Ingredients: for 6 people

30 g of minced beef or ox marrow
2-3 l of reduced boiling broth: it should not be "stock cube".
Two tablespoons of light and dark beef roast fat (if missing, increase the marrow to 60 g)
One small finely chopped onion
A tuft of saffron pistils or a sachet of saffron
Plenty of grated parmesan cheese
50 g of butter

How to make Risotto alla Milanese

Here is the preparation
Place the marrow, butter, roast fat, and onion in a saucepan. Cook over low heat until the onion is golden brown. Add the rice and stir well to allow it to absorb the seasoning. At this point, turn up the heat and start pouring the boiling broth over the rice in ladles, stirring regularly with a wooden spoon. As the broth evaporates and is absorbed, continue to cook over high heat, adding more broth in ladles until the rice is cooked, making sure the rice remains al dente (cooking time from 14 to 18 minutes approximately, depending on the quality of rice used). When the rice is two-thirds cooked, add the saffron pistils previously dissolved in the broth: however, if powdered saffron is used, it must be added at the end of cooking not to lose its aroma. When cooked, add the butter and Parmesan cheese and thicken for a few minutes. Add salt to taste. The risotto should be pretty liquid (“all’onda”), with the grains well divided but bound together by a creamy mixture. It is essential never to add wine, which would kill the aroma of the saffron. Do not cook more than seven/eight portions at a time.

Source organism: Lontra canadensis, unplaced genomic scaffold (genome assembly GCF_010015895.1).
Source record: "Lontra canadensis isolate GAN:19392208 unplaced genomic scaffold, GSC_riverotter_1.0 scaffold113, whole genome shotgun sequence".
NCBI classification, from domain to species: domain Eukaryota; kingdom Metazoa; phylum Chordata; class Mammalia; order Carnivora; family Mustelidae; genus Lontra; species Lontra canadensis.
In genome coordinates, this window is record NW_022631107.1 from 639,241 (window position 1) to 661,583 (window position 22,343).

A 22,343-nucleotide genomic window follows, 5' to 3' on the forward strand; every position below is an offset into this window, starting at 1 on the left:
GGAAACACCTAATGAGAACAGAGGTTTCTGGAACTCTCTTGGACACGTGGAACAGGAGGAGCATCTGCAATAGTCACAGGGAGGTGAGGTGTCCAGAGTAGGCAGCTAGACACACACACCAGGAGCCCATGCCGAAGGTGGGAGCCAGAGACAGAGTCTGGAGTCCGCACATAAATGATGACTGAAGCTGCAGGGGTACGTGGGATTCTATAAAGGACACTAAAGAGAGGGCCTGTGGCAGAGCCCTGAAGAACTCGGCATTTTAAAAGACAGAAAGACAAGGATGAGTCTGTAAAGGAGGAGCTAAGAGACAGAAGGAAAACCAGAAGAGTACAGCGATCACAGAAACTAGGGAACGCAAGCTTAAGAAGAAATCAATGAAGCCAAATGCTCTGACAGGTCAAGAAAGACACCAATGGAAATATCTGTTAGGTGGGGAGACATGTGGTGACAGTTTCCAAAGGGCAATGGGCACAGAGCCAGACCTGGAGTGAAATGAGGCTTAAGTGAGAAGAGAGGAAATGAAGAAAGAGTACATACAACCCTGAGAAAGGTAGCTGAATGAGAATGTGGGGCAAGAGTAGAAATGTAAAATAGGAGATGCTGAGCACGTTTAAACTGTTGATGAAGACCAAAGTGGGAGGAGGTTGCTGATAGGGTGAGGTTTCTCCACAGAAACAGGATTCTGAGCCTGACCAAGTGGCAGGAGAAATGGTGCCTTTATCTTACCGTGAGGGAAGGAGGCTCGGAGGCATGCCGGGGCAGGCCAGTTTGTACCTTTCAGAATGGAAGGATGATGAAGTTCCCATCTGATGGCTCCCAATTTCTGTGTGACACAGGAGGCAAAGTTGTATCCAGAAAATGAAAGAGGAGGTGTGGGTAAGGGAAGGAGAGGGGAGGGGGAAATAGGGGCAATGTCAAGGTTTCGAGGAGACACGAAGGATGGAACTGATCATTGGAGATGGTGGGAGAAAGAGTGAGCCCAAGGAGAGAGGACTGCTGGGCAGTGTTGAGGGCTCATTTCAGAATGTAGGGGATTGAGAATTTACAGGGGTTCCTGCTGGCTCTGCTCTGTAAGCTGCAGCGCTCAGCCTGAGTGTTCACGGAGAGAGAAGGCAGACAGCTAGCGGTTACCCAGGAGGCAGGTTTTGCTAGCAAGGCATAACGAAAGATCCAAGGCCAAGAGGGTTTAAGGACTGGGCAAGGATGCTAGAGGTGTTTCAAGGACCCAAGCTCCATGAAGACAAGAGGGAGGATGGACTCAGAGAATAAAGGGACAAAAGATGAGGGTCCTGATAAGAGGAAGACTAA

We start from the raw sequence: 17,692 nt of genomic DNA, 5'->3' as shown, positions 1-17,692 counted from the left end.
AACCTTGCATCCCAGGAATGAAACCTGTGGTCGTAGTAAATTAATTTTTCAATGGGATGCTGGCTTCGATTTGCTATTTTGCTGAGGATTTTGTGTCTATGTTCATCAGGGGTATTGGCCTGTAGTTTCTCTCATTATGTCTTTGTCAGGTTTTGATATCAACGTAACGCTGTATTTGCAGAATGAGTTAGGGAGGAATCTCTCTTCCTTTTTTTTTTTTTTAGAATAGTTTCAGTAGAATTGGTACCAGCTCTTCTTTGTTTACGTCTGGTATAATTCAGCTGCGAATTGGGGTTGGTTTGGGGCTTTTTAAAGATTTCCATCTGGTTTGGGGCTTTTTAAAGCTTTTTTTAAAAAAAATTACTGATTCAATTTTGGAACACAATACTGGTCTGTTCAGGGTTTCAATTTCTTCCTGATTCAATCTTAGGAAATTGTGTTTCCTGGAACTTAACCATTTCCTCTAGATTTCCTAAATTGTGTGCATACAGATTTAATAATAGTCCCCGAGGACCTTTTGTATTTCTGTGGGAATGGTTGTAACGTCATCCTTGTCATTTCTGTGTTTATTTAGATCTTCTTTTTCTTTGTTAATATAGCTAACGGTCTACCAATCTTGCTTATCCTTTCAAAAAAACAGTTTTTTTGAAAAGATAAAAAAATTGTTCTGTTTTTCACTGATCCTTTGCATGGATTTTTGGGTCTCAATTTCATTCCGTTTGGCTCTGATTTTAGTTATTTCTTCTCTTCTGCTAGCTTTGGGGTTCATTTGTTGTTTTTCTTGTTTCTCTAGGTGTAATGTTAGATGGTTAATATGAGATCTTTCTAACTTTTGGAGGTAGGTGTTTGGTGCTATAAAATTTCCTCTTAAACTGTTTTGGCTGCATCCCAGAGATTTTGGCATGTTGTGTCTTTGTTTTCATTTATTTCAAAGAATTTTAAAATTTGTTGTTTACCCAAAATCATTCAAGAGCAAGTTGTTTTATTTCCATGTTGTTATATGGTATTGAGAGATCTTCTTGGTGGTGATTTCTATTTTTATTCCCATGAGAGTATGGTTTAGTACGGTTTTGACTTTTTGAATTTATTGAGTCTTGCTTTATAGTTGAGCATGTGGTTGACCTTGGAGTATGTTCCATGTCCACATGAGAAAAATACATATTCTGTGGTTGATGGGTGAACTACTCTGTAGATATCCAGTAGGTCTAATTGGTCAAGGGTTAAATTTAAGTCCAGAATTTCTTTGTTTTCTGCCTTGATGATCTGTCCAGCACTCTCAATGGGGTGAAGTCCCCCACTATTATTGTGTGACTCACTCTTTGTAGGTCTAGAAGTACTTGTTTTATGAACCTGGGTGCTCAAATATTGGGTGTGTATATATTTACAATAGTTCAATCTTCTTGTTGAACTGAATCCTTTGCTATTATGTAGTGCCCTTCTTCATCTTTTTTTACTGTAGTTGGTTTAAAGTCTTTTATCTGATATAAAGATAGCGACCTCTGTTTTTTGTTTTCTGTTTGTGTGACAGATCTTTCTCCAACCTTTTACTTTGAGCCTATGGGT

Risotto – Rice is a regional recipe from Lombardia.

Enrico Massetti was born in Milan, Italy.
Now he lives in Washington, DC, USA.
Still, he regularly visits his hometown
and enjoys going around all the places in his home country
especially those he can reach by public transportation.

Enrico loves writing guide books on travel in Italy
to help his friends that go to Italy to visit
and enjoy his old home country.
He also publishes books on the Argentine tango dance.

You can reach Enrico at enricomassetti@msn.com.